What is Bitcoin SegWit – Segregated Witness

When you think of cryptocurrency and data storage you may end up finding yourself feeling a bit confused. After all, how many cryptocurrency newcomers understand what a block is or how transactions between nodes and masternodes even works? Don’t worry, many people who are new to cryptocurrency or coding in general often get confused too.

While some people may see cryptocurrency as a fad that should fade, others see this new technology as a future way of conducting transactions and other business ventures. But how do these cryptocurrencies retain their value when they are subjected to security breaches and other bugs in their codes or systems?

Simple, they do what any other website, online game, and other technological systems do – they update and upgrade protocols and add patches. In the digital age where private personal information has become even more valuable, it is actually expected of any tech company to invest in their security systems and computer programs. Failure to do so would bring about dire consequences.

After all, this is why many social media users transitioned away from Myspace to Facebook and later on towards social media applications. Security of private information has become a hot-button issue, especially with all the current infringements as of lately.

How does security issue relate to cryptocurrency? Cryptocurrency started off on the basis of providing users a secure alternative to the current corrupt financial institutions and unpredictable stock markets. Users could instead take part in a digital system and thus build a trustless society that operates on the nature of verifying all transactions.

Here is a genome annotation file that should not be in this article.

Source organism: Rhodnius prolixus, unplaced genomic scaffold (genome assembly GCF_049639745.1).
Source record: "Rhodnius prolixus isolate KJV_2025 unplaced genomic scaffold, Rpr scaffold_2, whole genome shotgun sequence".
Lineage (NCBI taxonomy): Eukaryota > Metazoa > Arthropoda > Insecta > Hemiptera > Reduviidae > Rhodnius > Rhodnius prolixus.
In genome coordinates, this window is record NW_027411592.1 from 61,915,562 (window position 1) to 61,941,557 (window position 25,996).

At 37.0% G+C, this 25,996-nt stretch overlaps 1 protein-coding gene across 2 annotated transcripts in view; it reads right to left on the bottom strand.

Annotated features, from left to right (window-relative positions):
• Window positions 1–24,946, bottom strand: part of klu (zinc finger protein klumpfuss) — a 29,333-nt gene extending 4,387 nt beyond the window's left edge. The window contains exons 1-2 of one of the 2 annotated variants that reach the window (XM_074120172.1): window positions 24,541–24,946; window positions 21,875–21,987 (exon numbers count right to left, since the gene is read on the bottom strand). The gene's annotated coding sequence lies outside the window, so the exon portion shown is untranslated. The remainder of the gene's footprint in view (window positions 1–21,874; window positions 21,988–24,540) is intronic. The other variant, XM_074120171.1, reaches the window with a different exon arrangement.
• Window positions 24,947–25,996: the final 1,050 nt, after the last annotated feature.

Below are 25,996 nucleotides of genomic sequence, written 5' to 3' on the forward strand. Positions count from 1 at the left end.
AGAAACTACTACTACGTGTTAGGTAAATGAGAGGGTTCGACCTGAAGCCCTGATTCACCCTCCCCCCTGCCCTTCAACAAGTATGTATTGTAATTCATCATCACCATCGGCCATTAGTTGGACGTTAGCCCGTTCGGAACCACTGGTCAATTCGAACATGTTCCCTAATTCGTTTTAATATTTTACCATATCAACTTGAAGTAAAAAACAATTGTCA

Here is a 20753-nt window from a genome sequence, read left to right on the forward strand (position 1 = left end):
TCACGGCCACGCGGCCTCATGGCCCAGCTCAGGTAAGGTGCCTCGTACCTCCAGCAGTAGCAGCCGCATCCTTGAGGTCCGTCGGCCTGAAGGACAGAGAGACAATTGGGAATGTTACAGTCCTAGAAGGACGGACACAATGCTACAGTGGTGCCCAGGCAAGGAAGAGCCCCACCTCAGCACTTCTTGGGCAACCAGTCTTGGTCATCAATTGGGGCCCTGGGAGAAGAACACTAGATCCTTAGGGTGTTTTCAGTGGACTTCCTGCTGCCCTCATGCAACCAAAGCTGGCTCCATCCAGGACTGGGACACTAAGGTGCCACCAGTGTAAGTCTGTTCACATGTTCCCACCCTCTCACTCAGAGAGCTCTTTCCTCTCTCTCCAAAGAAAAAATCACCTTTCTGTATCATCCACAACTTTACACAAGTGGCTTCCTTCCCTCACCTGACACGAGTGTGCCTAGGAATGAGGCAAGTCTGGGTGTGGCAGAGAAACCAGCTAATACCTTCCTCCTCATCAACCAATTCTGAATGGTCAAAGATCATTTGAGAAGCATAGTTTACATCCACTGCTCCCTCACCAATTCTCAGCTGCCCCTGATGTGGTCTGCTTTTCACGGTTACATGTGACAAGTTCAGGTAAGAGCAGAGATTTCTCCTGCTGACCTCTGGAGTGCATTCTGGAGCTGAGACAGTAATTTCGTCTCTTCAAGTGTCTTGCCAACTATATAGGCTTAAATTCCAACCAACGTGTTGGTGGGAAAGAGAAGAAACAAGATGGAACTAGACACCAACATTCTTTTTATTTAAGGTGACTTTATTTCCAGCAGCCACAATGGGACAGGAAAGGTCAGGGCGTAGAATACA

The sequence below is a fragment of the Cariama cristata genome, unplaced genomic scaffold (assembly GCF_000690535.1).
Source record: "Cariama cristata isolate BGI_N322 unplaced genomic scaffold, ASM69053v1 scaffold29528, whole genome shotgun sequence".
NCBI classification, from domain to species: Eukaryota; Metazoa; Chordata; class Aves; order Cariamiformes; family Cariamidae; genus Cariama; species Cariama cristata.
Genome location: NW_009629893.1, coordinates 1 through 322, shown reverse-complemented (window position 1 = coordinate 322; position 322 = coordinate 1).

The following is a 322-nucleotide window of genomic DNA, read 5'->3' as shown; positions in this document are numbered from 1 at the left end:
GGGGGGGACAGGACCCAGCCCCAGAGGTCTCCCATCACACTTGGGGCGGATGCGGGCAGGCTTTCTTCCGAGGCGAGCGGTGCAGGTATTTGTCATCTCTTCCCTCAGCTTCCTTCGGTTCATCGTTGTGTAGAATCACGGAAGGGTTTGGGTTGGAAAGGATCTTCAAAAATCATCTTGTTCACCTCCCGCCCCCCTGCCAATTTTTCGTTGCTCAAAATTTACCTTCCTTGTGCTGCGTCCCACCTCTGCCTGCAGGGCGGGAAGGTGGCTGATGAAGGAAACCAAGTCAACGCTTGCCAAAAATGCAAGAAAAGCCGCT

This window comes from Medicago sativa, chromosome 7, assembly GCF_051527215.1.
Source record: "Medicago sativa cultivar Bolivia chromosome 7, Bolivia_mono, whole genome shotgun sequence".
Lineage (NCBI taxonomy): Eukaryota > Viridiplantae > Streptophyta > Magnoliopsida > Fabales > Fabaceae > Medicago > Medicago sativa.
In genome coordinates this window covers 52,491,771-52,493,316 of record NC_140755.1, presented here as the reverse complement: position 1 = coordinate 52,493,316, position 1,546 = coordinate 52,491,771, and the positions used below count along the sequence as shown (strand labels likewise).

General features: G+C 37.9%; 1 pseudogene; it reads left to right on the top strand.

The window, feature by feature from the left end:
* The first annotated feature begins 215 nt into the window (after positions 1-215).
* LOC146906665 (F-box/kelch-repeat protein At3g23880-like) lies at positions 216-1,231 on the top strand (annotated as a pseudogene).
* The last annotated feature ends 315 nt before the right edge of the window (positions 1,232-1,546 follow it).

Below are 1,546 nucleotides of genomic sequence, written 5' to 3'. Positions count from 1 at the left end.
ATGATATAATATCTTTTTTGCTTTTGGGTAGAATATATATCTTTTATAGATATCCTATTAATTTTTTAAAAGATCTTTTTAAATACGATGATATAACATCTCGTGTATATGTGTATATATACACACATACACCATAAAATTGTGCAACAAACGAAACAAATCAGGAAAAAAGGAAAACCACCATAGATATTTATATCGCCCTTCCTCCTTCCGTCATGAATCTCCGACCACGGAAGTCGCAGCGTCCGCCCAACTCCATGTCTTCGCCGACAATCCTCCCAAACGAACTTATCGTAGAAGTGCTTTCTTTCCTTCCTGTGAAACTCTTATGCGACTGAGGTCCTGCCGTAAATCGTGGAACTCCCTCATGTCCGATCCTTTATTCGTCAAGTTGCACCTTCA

Bitcoin and many other top cryptocurrencies have felt the heat of many breaches due to internal flaws in the cryptocurrency’s programming. One flaw was transaction malleability. So how did Bitcoin fix this?

SegWit: A Solution to Bitcoin and Litecoin’s Block Size Woes and More

SegWit (Segregated Witness) is a newly updated protocol for Bitcoin and other altcoins such as Litecoin. The developer of SegWit set to fix one of Bitcoin’s major code malfunctions. That bug was the transaction malleability of Bitcoin.

Basically, before SegWit was introduced, some users were stealing Bitcoins by altering small bits of transaction data on the block. These tiny transaction alterations made it possible for thieve to take any cryptocurrency without being caught. These little alterations were made in the block’s transaction ID which would mean the hacker was changing where the bitcoin was being sent.

This, in turn, made Bitcoin vulnerable and unable to make further security measures such as smart contracts and second-layer protocols.

How did Bitcoin not notice these minor data infringements sooner? Well, the reason Bitcoin didn’t pick up immediately on the problem, was because of the way in which Bitcoin transactions work. While it was a big issue among users, it wasn’t a huge issue to Bitcoin as a whole since the hackers didn’t add any cryptocurrency into the system, they simply stole cryptocurrency from other users.  

Bitcoin’s cryptocurrency pool remained the same and no inflation occurred. So to the developers of Bitcoin, it didn’t really become an issue for the platform. It did become an issue when they needed to progress the cryptocurrency’s payment system to handle higher volumes of payment transactions.

Breaking Down the Basics of Cryptocurrency Data Protocols on Bitcoin

All Bitcoin transactions are kept on nodes. These nodes are every single person’s computer that chooses to take part in the Bitcoin mining process. All nodes have a full record of every single Bitcoin transaction that has ever occurred. This record is what you would call a blockchain otherwise known as a coin’s digital ledger.